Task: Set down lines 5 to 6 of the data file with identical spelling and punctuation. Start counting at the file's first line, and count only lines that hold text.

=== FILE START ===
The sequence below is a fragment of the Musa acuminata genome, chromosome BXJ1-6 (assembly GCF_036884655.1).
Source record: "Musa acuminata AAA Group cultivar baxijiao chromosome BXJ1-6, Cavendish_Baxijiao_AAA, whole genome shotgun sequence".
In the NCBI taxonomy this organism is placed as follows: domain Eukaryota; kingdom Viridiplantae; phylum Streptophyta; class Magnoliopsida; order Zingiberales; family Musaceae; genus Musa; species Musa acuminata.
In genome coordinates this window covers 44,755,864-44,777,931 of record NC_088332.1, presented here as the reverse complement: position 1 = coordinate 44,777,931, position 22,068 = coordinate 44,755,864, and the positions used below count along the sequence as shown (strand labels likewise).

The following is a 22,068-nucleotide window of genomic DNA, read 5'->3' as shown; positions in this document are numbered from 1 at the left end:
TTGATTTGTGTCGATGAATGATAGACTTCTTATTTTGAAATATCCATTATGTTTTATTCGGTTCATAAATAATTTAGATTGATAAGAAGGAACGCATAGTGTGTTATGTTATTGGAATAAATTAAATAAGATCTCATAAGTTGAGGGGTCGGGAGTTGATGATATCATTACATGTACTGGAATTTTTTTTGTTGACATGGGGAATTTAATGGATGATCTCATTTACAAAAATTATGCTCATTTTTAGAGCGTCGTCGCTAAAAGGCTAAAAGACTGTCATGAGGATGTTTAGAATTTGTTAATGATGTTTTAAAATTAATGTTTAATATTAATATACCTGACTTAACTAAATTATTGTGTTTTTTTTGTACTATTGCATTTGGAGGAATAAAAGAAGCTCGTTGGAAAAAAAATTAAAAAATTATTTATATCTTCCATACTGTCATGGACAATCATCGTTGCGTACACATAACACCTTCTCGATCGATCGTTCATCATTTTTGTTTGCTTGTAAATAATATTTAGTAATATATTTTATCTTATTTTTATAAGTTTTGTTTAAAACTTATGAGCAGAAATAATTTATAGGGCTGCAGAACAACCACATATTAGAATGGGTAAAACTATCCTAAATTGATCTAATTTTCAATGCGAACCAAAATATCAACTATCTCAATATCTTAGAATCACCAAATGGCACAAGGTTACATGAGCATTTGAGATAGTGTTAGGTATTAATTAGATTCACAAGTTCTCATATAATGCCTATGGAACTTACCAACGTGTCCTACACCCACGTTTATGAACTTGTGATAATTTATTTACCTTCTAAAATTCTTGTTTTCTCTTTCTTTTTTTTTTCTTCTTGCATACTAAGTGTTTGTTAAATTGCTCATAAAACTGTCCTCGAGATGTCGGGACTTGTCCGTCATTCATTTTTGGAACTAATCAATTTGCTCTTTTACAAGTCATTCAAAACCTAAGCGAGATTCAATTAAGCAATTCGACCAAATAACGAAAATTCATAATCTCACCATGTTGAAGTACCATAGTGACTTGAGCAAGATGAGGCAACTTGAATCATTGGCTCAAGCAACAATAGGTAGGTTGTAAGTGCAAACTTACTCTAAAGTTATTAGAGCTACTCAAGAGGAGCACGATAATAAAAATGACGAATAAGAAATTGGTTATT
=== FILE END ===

The following is a 22,068-nucleotide window of genomic DNA, read 5'->3' as shown; positions in this document are numbered from 1 at the left end:
TTGATTTGTGTCGATGAATGATAGACTTCTTATTTTGAAATATCCATTATGTTTTATTCGGTTCATAAATAATTTAGATTGATAAGAAGGAACGCATAGTGTGTTATGTTATTGGAATAAATTAAATAAGATCTCATAAGTTGAGGGGTCGGGAGTTGATGATATCATTACATGTACTGGAATTTTTTTTGTTGACATGGGGAATTTAATGGATGATCTCATTTACAAAAATTATGCTCATTTTTAGAGCGTCGTCGCTAAAAGGCTAAAAGACTGTCATGAGGATGTTTAGAATTTGTTAATGATGTTTTAAAATTAATGTTTAATATTAATATACCTGACTTAACTAAATTATTGTGTTTTTTTTGTACTATTGCATTTGGAGGAATAAAAGAAGCTCGTTGGAAAAAAAATTAAAAAATTATTTATATCTTCCATACTGTCATGGACAATCATCGTTGCGTACACATAACACCTTCTCGATCGATCGTTCATCATTTTTGTTTGCTTGTAAATAATATTTAGTAATATATTTTATCTTATTTTTATAAGTTTTGTTTAAAACTTATGAGCAGAAATAATTTATAGGGCTGCAGAACAACCACATATTAGAATGGGTAAAACTATCCTAAATTGATCTAATTTTCAATGCGAACCAAAATATCAACTATCTCAATATCTTAGAATCACCAAATGGCACAAGGTTACATGAGCATTTGAGATAGTGTTAGGTATTAATTAGATTCACAAGTTCTCATATAATGCCTATGGAACTTACCAACGTGTCCTACACCCACGTTTATGAACTTGTGATAATTTATTTACCTTCTAAAATTCTTGTTTTCTCTTTCTTTTTTTTTTCTTCTTGCATACTAAGTGTTTGTTAAATTGCTCATAAAACTGTCCTCGAGATGTCGGGACTTGTCCGTCATTCATTTTTGGAACTAATCAATTTGCTCTTTTACAAGTCATTCAAAACCTAAGCGAGATTCAATTAAGCAATTCGACCAAATAACGAAAATTCATAATCTCACCATGTTGAAGTACCATAGTGACTTGAGCAAGATGAGGCAACTTGAATCATTGGCTCAAGCAACAATAGGTAGGTTGTAAGTGCAAACTTACTCTAAAGTTATTAGAGCTACTCAAGAGGAGCACGATAATAAAAATGACGAATAAGAAATTGGTTATT